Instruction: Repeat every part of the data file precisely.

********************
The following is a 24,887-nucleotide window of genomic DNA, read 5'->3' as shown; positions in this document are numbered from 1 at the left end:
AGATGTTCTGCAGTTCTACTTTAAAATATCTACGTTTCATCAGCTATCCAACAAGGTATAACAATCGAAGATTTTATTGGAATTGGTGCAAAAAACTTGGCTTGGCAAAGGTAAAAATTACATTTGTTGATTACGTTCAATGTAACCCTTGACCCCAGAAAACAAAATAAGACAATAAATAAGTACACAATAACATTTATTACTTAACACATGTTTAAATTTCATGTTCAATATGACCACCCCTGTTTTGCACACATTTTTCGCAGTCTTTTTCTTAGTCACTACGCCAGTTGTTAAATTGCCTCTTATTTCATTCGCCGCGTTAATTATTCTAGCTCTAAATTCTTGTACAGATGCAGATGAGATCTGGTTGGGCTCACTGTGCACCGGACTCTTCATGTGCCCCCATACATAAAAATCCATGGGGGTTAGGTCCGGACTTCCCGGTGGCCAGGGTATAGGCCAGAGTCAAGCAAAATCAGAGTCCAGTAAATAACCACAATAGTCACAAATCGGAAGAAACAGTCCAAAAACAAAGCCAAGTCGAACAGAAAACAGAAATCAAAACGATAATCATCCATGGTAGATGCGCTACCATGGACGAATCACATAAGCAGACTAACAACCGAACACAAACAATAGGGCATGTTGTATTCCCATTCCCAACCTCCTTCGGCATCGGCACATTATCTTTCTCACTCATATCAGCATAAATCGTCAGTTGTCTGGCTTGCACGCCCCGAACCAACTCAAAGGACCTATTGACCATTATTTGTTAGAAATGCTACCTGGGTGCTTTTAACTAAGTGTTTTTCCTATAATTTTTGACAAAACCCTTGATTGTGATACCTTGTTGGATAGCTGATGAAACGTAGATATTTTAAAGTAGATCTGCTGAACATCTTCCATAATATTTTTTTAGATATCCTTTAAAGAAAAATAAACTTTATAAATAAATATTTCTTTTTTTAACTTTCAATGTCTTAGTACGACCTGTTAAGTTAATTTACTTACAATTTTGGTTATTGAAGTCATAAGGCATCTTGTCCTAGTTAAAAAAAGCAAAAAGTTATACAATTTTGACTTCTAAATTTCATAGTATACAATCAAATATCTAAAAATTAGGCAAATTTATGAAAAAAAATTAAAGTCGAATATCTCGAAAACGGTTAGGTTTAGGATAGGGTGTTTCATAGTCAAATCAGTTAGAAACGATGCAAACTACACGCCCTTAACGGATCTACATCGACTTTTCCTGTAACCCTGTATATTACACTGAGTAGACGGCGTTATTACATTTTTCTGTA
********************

The following is a 24,887-nucleotide window of genomic DNA, read 5'->3' as shown; positions in this document are numbered from 1 at the left end:
AGATGTTCTGCAGTTCTACTTTAAAATATCTACGTTTCATCAGCTATCCAACAAGGTATAACAATCGAAGATTTTATTGGAATTGGTGCAAAAAACTTGGCTTGGCAAAGGTAAAAATTACATTTGTTGATTACGTTCAATGTAACCCTTGACCCCAGAAAACAAAATAAGACAATAAATAAGTACACAATAACATTTATTACTTAACACATGTTTAAATTTCATGTTCAATATGACCACCCCTGTTTTGCACACATTTTTCGCAGTCTTTTTCTTAGTCACTACGCCAGTTGTTAAATTGCCTCTTATTTCATTCGCCGCGTTAATTATTCTAGCTCTAAATTCTTGTACAGATGCAGATGAGATCTGGTTGGGCTCACTGTGCACCGGACTCTTCATGTGCCCCCATACATAAAAATCCATGGGGGTTAGGTCCGGACTTCCCGGTGGCCAGGGTATAGGCCAGAGTCAAGCAAAATCAGAGTCCAGTAAATAACCACAATAGTCACAAATCGGAAGAAACAGTCCAAAAACAAAGCCAAGTCGAACAGAAAACAGAAATCAAAACGATAATCATCCATGGTAGATGCGCTACCATGGACGAATCACATAAGCAGACTAACAACCGAACACAAACAATAGGGCATGTTGTATTCCCATTCCCAACCTCCTTCGGCATCGGCACATTATCTTTCTCACTCATATCAGCATAAATCGTCAGTTGTCTGGCTTGCACGCCCCGAACCAACTCAAAGGACCTATTGACCATTATTTGTTAGAAATGCTACCTGGGTGCTTTTAACTAAGTGTTTTTCCTATAATTTTTGACAAAACCCTTGATTGTGATACCTTGTTGGATAGCTGATGAAACGTAGATATTTTAAAGTAGATCTGCTGAACATCTTCCATAATATTTTTTTAGATATCCTTTAAAGAAAAATAAACTTTATAAATAAATATTTCTTTTTTTAACTTTCAATGTCTTAGTACGACCTGTTAAGTTAATTTACTTACAATTTTGGTTATTGAAGTCATAAGGCATCTTGTCCTAGTTAAAAAAAGCAAAAAGTTATACAATTTTGACTTCTAAATTTCATAGTATACAATCAAATATCTAAAAATTAGGCAAATTTATGAAAAAAAATTAAAGTCGAATATCTCGAAAACGGTTAGGTTTAGGATAGGGTGTTTCATAGTCAAATCAGTTAGAAACGATGCAAACTACACGCCCTTAACGGATCTACATCGACTTTTCCTGTAACCCTGTATATTACACTGAGTAGACGGCGTTATTACATTTTTCTGTA